[development] How could everyone win and get Views in Drupal 8?

Karoly Negyesi karoly at negyesi.net
Mon Aug 10 17:13:32 UTC 2009

I (that means I. Disclaimer: this is my idea. blame me.) would like to see

-- Views in core. Without Merlin burning out.
-- more shops contributing to core. The biggest deterrent currently
IMO is that their work might or might not be accepted and even if gets
in, it might be two years before they can use on a client site.
-- the security team to only deal with releases that have automated
testing so they have a good chance of their patches not breaking core.

To achieve all this in one plan, I would like first to ask everybody
who wants to contribute core to go to the Views queue and help out!
Support requests, bug reports, many things are doable without being
the Grand Master of Views. This has immediate returns in fixed bugs,
or just a little bit less immediate with less load on Merlin resulting
in better Views. But it does not take two years to get deployable
results, not at all.

And then, if we have brought down the Views queue to a managable size,
then we should write tests for Views. Again, this is something a lot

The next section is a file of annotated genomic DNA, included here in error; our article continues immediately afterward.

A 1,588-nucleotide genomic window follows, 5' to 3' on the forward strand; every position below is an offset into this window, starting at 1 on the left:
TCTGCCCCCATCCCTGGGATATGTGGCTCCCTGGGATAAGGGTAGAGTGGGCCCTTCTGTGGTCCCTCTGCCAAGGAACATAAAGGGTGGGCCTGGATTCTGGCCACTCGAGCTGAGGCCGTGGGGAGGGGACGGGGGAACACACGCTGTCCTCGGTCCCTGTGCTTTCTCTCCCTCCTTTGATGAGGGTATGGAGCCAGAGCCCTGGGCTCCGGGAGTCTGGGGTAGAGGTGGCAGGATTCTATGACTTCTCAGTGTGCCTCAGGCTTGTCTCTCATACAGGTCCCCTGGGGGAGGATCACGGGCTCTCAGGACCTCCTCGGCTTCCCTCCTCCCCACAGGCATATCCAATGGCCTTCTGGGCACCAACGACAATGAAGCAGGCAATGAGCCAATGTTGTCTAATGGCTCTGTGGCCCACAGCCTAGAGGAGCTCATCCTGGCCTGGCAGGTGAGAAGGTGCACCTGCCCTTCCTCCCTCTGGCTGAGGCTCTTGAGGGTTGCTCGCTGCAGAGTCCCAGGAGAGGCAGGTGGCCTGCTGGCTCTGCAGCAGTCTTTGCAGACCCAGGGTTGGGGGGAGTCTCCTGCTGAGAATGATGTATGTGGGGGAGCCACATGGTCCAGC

of people should be capable of even without knowing the innards of
Views and usable right now even with Drupal 6 -- simpletest is

Once we have a lot of tests, we should commit them to core along with
skeleton code that makes the tests pass. This is a radical but logical
change to our core development model. Hopefully this can lead to many
smaller patches striving to replace smaller pieces of skeleton code
with real instead of few gigantic patches trying to get some major
part of Views in core.

We do not do anything else for Drupal 8. No other major API changes
just tests for Views which are immediately and easily backportable to
Drupal 7, once again allowing for immediately deployable code.
Obviously there will be changes as our old and hardwired modules get
partially replaced by Views. However, this plan would hopefully allow
for a short Drupal 8 cycle instead of a year plus long one and when
Drupal 8 gets released, the security team has an easier work.

Another side benefit is that I can see people jumping over Drupal 6
completely with the D7CX movement quickly putting a deployable (I seem
to like that word) Drupal 7 on the table. So relatively quickly (but
still it gets more than two years) deprecating D6 wont be as bad.
Also, as Drupal 8 won't break APIs as bad as usual, the contrib
authors will have an easier job of maintaing D7 and D8 branches.

Another benefit is that the usability folks can work on a stable
platform so Drupal 8 can be even more usable than Drupal 7.

I should list the drawbacks here but aside from a few crazy core
developers (like little me) being a bit frustrated for being in a soft
API freeze for Drupal 8, I can't see any. I will certainly be less
frustrated over not being able to overhaul everything than I would be
to being able to but working almost in isolation. There is a huge
chasm between real world sites and core development and this would
allow us to bridge.

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